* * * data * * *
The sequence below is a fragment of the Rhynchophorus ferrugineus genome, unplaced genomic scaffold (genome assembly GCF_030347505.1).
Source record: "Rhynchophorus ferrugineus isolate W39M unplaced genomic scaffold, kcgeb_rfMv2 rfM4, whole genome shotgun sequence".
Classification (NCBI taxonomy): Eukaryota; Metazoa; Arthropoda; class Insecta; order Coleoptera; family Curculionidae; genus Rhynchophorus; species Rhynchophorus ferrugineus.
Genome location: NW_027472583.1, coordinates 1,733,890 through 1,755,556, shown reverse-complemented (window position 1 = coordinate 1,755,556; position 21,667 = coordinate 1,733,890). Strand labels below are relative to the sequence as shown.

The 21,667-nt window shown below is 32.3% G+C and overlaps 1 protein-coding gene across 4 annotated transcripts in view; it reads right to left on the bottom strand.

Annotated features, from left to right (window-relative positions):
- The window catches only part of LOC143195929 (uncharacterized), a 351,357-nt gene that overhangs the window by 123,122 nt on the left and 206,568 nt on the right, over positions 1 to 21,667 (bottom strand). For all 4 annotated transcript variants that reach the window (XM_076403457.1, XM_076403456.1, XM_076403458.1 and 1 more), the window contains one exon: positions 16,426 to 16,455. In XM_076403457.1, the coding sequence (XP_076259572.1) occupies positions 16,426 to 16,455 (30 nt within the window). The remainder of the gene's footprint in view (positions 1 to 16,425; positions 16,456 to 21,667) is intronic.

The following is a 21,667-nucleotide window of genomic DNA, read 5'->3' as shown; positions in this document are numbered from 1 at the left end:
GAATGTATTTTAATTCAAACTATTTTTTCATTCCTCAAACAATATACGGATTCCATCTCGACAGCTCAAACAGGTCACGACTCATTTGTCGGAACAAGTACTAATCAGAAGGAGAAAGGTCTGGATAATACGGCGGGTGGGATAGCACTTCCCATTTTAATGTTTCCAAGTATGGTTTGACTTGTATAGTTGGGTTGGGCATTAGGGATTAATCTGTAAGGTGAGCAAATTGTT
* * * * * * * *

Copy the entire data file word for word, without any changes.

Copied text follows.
The sequence below is a fragment of the Rhynchophorus ferrugineus genome, unplaced genomic scaffold (genome assembly GCF_030347505.1).
Source record: "Rhynchophorus ferrugineus isolate W39M unplaced genomic scaffold, kcgeb_rfMv2 rfM4, whole genome shotgun sequence".
Classification (NCBI taxonomy): Eukaryota; Metazoa; Arthropoda; class Insecta; order Coleoptera; family Curculionidae; genus Rhynchophorus; species Rhynchophorus ferrugineus.
Genome location: NW_027472583.1, coordinates 1,733,890 through 1,755,556, shown reverse-complemented (window position 1 = coordinate 1,755,556; position 21,667 = coordinate 1,733,890). Strand labels below are relative to the sequence as shown.

The 21,667-nt window shown below is 32.3% G+C and overlaps 1 protein-coding gene across 4 annotated transcripts in view; it reads right to left on the bottom strand.

Annotated features, from left to right (window-relative positions):
- The window catches only part of LOC143195929 (uncharacterized), a 351,357-nt gene that overhangs the window by 123,122 nt on the left and 206,568 nt on the right, over positions 1 to 21,667 (bottom strand). For all 4 annotated transcript variants that reach the window (XM_076403457.1, XM_076403456.1, XM_076403458.1 and 1 more), the window contains one exon: positions 16,426 to 16,455. In XM_076403457.1, the coding sequence (XP_076259572.1) occupies positions 16,426 to 16,455 (30 nt within the window). The remainder of the gene's footprint in view (positions 1 to 16,425; positions 16,456 to 21,667) is intronic.

The following is a 21,667-nucleotide window of genomic DNA, read 5'->3' as shown; positions in this document are numbered from 1 at the left end:
GAATGTATTTTAATTCAAACTATTTTTTCATTCCTCAAACAATATACGGATTCCATCTCGACAGCTCAAACAGGTCACGACTCATTTGTCGGAACAAGTACTAATCAGAAGGAGAAAGGTCTGGATAATACGGCGGGTGGGATAGCACTTCCCATTTTAATGTTTCCAAGTATGGTTTGACTTGTATAGTTGGGTTGGGCATTAGGGATTAATCTGTAAGGTGAGCAAATTGTT